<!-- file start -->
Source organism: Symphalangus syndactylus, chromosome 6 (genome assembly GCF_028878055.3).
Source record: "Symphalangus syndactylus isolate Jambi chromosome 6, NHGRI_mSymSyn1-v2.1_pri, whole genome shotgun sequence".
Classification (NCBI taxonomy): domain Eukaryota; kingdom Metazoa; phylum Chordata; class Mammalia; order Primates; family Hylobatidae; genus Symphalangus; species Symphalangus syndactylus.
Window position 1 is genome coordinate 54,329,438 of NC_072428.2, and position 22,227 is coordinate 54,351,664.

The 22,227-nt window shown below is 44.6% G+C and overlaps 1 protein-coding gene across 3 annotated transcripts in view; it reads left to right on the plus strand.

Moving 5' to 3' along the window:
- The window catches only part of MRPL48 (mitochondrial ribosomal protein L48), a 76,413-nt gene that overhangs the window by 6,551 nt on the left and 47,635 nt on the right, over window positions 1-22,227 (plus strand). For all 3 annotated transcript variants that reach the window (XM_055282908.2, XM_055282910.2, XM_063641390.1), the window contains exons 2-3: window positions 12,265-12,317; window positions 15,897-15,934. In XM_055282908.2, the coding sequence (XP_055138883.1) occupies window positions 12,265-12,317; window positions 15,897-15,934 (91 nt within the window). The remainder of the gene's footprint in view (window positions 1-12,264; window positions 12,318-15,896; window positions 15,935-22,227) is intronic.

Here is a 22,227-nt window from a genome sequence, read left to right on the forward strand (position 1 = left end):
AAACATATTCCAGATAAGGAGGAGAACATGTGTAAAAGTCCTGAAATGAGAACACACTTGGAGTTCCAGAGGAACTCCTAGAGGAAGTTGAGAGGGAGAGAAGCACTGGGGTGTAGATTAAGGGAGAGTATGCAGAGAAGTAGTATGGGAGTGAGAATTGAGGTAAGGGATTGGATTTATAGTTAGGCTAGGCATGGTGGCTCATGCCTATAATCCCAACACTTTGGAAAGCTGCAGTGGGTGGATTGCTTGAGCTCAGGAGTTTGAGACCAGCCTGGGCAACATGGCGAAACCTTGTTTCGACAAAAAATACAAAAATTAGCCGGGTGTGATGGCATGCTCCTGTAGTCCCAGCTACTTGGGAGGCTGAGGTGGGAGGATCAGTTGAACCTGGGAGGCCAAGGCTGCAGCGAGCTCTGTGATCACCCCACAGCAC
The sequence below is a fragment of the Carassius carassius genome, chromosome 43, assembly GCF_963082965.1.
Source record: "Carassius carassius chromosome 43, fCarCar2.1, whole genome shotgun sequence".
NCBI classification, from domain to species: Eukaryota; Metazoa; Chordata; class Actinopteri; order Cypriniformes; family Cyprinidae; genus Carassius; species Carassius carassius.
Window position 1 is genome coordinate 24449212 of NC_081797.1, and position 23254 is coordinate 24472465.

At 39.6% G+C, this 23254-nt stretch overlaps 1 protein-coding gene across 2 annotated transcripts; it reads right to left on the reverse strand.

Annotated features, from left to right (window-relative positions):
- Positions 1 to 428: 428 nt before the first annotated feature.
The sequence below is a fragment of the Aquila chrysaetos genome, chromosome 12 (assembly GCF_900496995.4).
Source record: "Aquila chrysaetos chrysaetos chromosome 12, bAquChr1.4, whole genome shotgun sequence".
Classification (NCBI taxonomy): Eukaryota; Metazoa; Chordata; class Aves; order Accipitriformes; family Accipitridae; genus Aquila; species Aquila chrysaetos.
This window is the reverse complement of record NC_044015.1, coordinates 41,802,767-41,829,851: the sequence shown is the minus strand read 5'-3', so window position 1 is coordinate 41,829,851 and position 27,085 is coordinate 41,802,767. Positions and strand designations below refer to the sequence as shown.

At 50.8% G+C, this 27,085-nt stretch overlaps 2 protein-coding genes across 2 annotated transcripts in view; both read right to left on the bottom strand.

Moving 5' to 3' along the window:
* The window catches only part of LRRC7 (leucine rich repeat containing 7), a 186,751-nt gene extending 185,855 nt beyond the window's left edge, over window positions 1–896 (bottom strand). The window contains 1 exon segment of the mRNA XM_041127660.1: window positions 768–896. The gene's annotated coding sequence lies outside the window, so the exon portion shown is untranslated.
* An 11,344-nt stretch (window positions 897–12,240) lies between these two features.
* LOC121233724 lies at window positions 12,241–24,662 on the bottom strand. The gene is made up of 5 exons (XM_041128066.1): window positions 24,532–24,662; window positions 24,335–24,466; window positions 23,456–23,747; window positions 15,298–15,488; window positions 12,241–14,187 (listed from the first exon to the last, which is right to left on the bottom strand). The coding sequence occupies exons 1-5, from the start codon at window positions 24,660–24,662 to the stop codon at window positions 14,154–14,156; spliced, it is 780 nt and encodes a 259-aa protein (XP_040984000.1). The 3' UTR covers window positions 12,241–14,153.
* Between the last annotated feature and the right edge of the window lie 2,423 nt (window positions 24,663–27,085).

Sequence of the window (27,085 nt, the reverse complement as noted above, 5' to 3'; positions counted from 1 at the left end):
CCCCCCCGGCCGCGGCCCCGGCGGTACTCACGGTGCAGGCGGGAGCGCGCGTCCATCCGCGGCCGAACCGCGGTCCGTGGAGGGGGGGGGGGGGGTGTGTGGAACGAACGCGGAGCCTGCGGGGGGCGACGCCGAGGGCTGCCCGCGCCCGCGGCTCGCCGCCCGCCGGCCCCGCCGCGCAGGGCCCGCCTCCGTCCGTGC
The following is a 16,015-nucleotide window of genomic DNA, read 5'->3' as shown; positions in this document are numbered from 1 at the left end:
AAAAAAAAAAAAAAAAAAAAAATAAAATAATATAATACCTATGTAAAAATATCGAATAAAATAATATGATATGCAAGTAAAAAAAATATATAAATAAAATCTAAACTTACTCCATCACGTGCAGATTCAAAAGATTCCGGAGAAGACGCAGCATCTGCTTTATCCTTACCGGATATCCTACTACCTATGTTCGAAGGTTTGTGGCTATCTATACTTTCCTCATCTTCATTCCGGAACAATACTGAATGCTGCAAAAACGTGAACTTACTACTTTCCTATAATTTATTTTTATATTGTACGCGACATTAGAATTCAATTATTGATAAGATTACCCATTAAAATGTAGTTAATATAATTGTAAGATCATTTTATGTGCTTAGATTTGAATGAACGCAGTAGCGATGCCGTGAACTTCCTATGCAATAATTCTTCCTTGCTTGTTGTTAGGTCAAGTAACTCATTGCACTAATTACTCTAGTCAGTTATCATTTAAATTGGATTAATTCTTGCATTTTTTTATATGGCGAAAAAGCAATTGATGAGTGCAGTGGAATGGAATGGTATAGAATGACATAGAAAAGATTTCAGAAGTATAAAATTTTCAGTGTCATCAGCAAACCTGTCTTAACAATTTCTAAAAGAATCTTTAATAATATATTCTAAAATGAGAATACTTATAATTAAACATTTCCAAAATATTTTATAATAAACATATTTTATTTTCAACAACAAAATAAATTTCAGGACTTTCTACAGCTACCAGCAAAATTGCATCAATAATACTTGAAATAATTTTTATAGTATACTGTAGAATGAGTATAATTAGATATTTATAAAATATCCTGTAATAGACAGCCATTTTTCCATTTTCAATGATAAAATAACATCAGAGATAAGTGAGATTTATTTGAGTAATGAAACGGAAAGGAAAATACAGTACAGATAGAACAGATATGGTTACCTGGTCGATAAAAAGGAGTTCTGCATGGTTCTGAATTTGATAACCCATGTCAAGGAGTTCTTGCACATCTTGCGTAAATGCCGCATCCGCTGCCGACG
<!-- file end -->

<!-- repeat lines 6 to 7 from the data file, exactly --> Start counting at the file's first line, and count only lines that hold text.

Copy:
Moving 5' to 3' along the window:
- The window catches only part of MRPL48 (mitochondrial ribosomal protein L48), a 76,413-nt gene that overhangs the window by 6,551 nt on the left and 47,635 nt on the right, over window positions 1-22,227 (plus strand). For all 3 annotated transcript variants that reach the window (XM_055282908.2, XM_055282910.2, XM_063641390.1), the window contains exons 2-3: window positions 12,265-12,317; window positions 15,897-15,934. In XM_055282908.2, the coding sequence (XP_055138883.1) occupies window positions 12,265-12,317; window positions 15,897-15,934 (91 nt within the window). The remainder of the gene's footprint in view (window positions 1-12,264; window positions 12,318-15,896; window positions 15,935-22,227) is intronic.